He became a lieutenant in 1785 and captain of HMS Pegasus the following year.[13] In late 1786, he was stationed in the West Indies under Horatio Nelson, who wrote of William: "In his professional line, he is superior to two-thirds, I am sure, of the [Naval] list; and in attention to orders, and respect to his superior officer, I hardly know his equal."[14] The two were great friends, and dined together almost nightly. At Nelson's wedding, William insisted on giving the bride away.[15] He was given command of the frigate HMS Andromeda in 1788, and was promoted to rear-admiral in command of HMS Valiant the following year.[16]

William sought to be made a duke like his elder brothers, and to receive a similar parliamentary grant, but his father was reluctant. To put pressure on him, William threatened to stand for the House of Commons for the constituency of Totnes in Devon. Appalled at the prospect of his son making his case to the voters, George III created him Duke of Clarence and St Andrews and Earl of Munster on 16 May 1789,[17] supposedly saying: "I well know it is another vote added to the Opposition."[18] William's political record was inconsistent and, like many politicians of the time, cannot be certainly ascribed to a single party. He allied himself publicly with the Whigs as well as his elder brothers George, Prince of Wales, and Frederick, Duke of York, who were known to be in conflict with the political positions of their father.[19]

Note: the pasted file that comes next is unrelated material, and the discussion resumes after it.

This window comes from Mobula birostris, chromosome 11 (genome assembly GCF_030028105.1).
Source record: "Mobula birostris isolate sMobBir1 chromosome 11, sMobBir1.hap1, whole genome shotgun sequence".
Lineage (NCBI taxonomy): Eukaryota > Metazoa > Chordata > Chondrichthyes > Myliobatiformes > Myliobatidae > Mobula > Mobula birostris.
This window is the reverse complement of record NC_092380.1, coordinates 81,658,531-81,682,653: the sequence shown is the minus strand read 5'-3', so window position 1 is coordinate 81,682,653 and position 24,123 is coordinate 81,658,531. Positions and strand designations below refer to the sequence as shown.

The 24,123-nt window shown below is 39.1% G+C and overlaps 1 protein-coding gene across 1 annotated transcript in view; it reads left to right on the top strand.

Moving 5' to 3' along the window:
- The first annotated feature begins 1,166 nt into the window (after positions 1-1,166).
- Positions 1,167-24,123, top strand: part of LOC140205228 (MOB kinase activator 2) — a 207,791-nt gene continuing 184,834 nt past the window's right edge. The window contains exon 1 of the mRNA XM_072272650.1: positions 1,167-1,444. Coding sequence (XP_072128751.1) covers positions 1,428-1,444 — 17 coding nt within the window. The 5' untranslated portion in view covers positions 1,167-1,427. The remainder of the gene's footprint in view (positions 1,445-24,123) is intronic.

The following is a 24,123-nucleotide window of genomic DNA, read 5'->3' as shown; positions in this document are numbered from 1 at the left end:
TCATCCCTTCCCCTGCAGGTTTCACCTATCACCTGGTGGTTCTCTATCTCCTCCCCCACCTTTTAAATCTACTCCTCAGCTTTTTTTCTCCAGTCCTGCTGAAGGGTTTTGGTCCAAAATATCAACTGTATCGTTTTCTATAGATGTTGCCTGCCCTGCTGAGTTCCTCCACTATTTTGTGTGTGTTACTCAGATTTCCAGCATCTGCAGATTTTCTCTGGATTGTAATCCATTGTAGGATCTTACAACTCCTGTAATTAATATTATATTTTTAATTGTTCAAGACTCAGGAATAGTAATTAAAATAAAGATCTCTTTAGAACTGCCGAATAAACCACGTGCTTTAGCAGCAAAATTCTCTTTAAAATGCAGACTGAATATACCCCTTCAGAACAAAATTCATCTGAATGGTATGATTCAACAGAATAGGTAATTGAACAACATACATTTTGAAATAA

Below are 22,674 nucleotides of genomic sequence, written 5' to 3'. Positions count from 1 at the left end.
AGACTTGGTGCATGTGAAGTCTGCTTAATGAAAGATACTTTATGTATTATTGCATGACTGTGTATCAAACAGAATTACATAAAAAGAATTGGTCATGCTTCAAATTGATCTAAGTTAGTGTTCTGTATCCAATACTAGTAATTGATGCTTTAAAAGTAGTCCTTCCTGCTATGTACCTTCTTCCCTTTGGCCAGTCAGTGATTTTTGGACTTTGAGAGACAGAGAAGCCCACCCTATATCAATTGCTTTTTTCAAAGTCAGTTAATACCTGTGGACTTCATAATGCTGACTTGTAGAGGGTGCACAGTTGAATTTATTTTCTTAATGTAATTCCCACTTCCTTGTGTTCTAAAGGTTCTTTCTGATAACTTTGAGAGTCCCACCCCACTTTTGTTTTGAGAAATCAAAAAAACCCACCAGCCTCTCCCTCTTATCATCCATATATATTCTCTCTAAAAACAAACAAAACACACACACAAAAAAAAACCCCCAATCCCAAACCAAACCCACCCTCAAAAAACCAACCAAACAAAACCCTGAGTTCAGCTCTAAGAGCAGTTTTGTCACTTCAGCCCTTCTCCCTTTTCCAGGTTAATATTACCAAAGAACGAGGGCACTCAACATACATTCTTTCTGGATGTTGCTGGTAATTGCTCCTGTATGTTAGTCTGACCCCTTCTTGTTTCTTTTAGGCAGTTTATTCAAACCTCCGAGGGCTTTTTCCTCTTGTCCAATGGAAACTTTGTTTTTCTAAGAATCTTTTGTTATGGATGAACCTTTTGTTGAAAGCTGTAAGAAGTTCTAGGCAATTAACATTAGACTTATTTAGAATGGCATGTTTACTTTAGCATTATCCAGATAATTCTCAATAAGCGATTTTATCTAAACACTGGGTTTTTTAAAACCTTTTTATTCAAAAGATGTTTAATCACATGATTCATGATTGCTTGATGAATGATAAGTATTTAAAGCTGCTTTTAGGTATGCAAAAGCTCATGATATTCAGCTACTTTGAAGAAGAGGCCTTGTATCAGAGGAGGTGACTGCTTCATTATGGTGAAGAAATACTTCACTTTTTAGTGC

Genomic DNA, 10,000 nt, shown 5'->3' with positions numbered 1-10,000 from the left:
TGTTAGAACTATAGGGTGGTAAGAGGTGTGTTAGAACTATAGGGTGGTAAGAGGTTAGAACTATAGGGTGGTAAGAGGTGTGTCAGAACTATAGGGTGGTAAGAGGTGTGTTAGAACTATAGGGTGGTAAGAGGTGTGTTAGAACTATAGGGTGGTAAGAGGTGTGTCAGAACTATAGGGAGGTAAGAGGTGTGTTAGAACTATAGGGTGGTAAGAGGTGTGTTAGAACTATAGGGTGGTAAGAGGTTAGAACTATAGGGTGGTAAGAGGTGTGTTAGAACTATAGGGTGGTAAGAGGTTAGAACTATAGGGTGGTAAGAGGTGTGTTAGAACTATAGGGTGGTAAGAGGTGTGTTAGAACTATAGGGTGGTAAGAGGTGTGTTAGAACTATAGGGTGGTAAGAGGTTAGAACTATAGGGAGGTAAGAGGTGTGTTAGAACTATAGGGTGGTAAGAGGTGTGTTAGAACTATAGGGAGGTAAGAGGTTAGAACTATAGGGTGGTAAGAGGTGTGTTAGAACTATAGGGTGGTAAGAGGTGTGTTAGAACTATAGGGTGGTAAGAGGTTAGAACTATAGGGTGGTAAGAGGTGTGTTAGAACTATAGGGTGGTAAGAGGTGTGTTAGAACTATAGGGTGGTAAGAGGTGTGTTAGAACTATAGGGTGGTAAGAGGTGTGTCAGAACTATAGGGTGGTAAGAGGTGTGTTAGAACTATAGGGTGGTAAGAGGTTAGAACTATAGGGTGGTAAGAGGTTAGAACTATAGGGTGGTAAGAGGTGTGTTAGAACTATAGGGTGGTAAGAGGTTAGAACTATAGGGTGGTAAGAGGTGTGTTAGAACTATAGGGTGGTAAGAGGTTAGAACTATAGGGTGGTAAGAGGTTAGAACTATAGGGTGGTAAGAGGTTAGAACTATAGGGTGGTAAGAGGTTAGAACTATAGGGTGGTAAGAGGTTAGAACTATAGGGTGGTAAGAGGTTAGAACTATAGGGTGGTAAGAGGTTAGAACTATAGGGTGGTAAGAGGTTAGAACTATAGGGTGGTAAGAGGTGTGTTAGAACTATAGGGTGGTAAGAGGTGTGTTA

Other Languages
azərbaycanca: IV Vilhelm
български: Уилям IV
eesti: William IV
Gàidhlig: Uilleam IV
客家語/Hak-kâ-ngî: William 4-sṳ (Yîn-koet)
한국어: 윌리엄 4세
Basa Jawa: Raja William IV
ქართული: უილიამ IV
latviešu: Viljams IV
македонски: Вилијам IV
Gagana Samoa: Viliamu IV
संस्कृतम्: विलियम ४
slovenščina: Viljem IV. Britanski
srpskohrvatski / српскохрватски: William IV, kralj Ujedinjenog Kraljevstva
Türkçe: IV. William
粵語: 威廉四世